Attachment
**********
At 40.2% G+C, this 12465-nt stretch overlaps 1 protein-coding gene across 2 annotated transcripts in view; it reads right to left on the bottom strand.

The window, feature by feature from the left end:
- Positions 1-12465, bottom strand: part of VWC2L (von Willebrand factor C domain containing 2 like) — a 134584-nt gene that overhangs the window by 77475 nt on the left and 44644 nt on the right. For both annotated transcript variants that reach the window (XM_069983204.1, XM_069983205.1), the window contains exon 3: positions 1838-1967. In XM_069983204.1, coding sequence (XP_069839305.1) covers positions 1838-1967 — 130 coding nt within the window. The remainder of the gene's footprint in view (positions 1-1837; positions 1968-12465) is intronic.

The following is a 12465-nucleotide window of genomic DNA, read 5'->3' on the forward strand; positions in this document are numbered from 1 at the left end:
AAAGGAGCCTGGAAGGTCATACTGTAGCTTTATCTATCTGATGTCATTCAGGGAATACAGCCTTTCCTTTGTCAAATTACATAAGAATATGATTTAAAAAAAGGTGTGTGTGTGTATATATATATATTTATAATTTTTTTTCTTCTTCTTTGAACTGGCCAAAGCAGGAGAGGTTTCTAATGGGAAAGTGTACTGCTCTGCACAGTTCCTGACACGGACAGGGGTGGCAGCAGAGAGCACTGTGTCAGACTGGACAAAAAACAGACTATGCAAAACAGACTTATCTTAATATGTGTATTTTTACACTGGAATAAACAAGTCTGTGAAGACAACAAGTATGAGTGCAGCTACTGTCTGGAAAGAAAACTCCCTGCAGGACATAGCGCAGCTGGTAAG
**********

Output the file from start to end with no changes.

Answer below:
At 40.2% G+C, this 12465-nt stretch overlaps 1 protein-coding gene across 2 annotated transcripts in view; it reads right to left on the bottom strand.

The window, feature by feature from the left end:
- Positions 1-12465, bottom strand: part of VWC2L (von Willebrand factor C domain containing 2 like) — a 134584-nt gene that overhangs the window by 77475 nt on the left and 44644 nt on the right. For both annotated transcript variants that reach the window (XM_069983204.1, XM_069983205.1), the window contains exon 3: positions 1838-1967. In XM_069983204.1, coding sequence (XP_069839305.1) covers positions 1838-1967 — 130 coding nt within the window. The remainder of the gene's footprint in view (positions 1-1837; positions 1968-12465) is intronic.

The following is a 12465-nucleotide window of genomic DNA, read 5'->3' on the forward strand; positions in this document are numbered from 1 at the left end:
AAAGGAGCCTGGAAGGTCATACTGTAGCTTTATCTATCTGATGTCATTCAGGGAATACAGCCTTTCCTTTGTCAAATTACATAAGAATATGATTTAAAAAAAGGTGTGTGTGTGTATATATATATATTTATAATTTTTTTTCTTCTTCTTTGAACTGGCCAAAGCAGGAGAGGTTTCTAATGGGAAAGTGTACTGCTCTGCACAGTTCCTGACACGGACAGGGGTGGCAGCAGAGAGCACTGTGTCAGACTGGACAAAAAACAGACTATGCAAAACAGACTTATCTTAATATGTGTATTTTTACACTGGAATAAACAAGTCTGTGAAGACAACAAGTATGAGTGCAGCTACTGTCTGGAAAGAAAACTCCCTGCAGGACATAGCGCAGCTGGTAAG